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African Solutions To African Problems

African Solutions To African Problems

Kudakwashe Manjonjo Harare, Zimbabwe African solutions to African problems: what does that really mean? In Chinese culture, there is a belief that represents the two opposite principles in nature, commonly known as yin-yang. Yin-yang ascribes to the idea that in life there are two contrasting values or sides, the negative and positive, feminine and masculine, the good and the bad. Since the beginning of the new millennium, Africa has been strengthening its call for our own solutions to our own problems but it’s the application of this belief that has led to a ying-yang situation in terms of this value. Let’s start with the yang side, which is the good-positive side. African solutions to African problems owes its existence to the fight led by Kwame Nkrumah against neo-colonialism advocating for Africans to control their destiny, politically, socially, economically. And this above everything else is the prime reason African leaders support this notion. Taking a leaf from Chika

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Is there food on the table for all one billion of us?

Is there food on the table for all one billion of us?

Kudakwashe Manjonjo Harare, Zimbabwe These are the facts: Every fourth person in Africa that you meet in the road is likely to be under-nourished, every third child is stunted, hunger levels in Africa rise by 2% per annum and between 1990 and 2012 and the number of hungry Africans has increased from 175 million to 239 million. The African Union Summit held last week in Addis Ababa, Ethiopia ran with the theme “Agriculture and Food Security.” With the above facts hanging over their heads, the seemingly perennial question arose, are we as Africans able to feed ourselves, our families, nations and as it seems likelier in the future, the world?

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"Fighting Child Trafficking & Reuniting Families" with KEREN RILEY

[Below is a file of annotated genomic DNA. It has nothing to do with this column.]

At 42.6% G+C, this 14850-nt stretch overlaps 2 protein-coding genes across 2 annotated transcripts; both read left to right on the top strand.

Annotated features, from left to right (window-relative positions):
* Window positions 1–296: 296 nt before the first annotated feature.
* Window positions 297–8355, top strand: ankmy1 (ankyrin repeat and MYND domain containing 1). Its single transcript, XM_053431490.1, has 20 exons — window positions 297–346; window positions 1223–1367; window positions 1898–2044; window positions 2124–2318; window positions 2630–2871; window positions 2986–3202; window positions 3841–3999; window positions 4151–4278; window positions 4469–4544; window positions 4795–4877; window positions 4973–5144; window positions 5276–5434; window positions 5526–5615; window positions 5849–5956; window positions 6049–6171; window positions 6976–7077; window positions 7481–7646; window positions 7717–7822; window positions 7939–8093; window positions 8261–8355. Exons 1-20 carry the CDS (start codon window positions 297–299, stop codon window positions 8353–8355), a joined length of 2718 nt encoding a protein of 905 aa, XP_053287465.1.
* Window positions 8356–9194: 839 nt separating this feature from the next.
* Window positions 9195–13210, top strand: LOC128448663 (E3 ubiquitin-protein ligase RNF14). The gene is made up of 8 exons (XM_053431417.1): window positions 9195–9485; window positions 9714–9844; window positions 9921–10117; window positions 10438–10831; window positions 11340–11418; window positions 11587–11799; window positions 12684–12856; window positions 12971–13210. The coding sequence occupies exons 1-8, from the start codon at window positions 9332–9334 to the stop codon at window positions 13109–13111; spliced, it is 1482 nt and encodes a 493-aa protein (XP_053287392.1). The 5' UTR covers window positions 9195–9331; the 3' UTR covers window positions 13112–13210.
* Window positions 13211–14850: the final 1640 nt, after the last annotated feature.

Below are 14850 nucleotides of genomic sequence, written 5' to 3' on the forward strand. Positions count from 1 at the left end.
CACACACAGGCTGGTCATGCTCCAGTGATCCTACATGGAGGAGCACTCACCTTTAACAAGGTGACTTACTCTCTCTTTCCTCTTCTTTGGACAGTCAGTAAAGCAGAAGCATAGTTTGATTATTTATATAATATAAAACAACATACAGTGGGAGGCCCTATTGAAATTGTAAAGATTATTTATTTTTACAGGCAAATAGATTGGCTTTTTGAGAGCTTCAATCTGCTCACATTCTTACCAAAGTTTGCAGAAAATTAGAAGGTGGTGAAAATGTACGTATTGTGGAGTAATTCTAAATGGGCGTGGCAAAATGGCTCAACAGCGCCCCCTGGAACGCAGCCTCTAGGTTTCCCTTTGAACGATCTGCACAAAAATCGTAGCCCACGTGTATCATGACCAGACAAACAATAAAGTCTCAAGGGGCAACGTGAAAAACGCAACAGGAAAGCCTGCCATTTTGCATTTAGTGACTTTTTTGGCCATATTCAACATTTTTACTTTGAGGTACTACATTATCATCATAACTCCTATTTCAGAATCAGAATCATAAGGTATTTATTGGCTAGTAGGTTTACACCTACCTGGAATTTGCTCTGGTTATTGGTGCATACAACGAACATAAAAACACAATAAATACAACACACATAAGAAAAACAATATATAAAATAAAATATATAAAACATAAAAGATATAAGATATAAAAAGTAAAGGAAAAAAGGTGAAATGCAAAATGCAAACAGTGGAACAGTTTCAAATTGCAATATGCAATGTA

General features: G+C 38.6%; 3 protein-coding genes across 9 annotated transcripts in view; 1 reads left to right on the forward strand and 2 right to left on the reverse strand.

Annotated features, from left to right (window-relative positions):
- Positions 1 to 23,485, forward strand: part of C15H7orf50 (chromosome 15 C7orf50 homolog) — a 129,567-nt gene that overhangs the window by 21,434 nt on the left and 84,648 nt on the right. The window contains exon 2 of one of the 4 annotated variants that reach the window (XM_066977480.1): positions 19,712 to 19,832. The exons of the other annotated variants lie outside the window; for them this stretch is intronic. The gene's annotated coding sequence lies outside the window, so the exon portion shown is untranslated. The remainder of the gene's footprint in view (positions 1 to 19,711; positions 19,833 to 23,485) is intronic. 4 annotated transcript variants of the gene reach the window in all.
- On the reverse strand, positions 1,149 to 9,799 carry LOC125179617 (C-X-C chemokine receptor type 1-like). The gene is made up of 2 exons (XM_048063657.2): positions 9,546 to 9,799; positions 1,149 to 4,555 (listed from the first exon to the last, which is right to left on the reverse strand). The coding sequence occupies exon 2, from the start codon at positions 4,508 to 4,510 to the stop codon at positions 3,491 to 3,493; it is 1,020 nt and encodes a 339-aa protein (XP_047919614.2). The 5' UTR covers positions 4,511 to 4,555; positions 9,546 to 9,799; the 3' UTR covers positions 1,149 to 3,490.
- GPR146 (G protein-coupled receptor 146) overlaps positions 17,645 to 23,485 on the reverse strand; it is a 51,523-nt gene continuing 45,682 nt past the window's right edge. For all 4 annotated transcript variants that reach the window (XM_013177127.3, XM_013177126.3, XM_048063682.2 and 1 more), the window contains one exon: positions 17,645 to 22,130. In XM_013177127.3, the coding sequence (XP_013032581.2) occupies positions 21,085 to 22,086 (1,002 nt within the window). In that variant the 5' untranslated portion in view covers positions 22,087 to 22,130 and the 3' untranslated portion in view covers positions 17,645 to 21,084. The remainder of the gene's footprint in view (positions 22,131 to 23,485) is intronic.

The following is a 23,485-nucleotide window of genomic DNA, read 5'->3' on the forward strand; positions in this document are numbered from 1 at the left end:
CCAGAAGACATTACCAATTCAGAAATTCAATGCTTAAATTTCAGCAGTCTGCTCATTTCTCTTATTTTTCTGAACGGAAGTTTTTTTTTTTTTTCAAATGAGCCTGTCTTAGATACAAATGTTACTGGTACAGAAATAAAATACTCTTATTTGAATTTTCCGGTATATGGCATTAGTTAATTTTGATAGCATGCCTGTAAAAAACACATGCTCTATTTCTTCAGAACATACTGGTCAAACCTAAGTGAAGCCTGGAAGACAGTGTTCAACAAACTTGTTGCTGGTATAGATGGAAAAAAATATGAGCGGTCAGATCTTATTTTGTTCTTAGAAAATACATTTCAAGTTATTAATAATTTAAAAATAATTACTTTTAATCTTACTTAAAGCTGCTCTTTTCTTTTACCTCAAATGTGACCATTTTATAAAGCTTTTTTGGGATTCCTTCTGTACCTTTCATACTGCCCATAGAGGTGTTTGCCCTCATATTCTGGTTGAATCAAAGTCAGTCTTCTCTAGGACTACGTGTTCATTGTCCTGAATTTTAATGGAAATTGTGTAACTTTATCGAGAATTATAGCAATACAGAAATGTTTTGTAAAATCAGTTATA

"Fighting Child Trafficking & Reuniting Families" with KEREN RILEY

Keren Riley As a foreigner, what drove you to respond to the plight of Ugandan Children? "We adopted our son from Uganda in 2005 when he was 8 years old.  He had spent 5 years living in an orphanage in Kampala. He taught us so much about what really goes on inside orphanages and the damage they do to a child’s development.  We wanted to do something about it and try to stop other children going through what our son went through.  We also wanted to help create a movement where children are no longer brought up in orphanages in Uganda but are brought up in families." In your description of " Reunite " you describe some children as being "lost in the orphanage system" , could you elaborate? "Often, children end up in orphanages and not all the family members are aware of it.  In many cases the child’s parents have had a break down in their relationship and perhaps the child has been put in the orphanage without one side of the families co

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Women in Technology

Women in Technology

Lillian Achom Afchix Africa Women in Technology The vision of AfChix Africa Women is a gender diverse workforce in the ICT/computer Science Industry. Its mission is to create a vibrant network of African Women in Computer Science, IT and related areas by networking with women [those already in computer science / IT and young girls] for purposes of supporting them to grow in their careers and encouraging young girls to consider careers in Computer Science / IT. AfChix Africa Women in Technology  is a network for women in computer science and IT. AfChix Africa Women in Technology evolved from LinuxChix Africa, which was started in 2004 by two great African women; Dorcas Muthoni of Kenya and Anna Badimo of South Africa. AfChix is based in Kenya-its mother country and there are many other chapters all over Africa; Kenya, Uganda, Lesotho, Morocco, Senegal, Zimbabwe, South Africa and many others. It can be argued from an economic standpoint that for a country's Computer in

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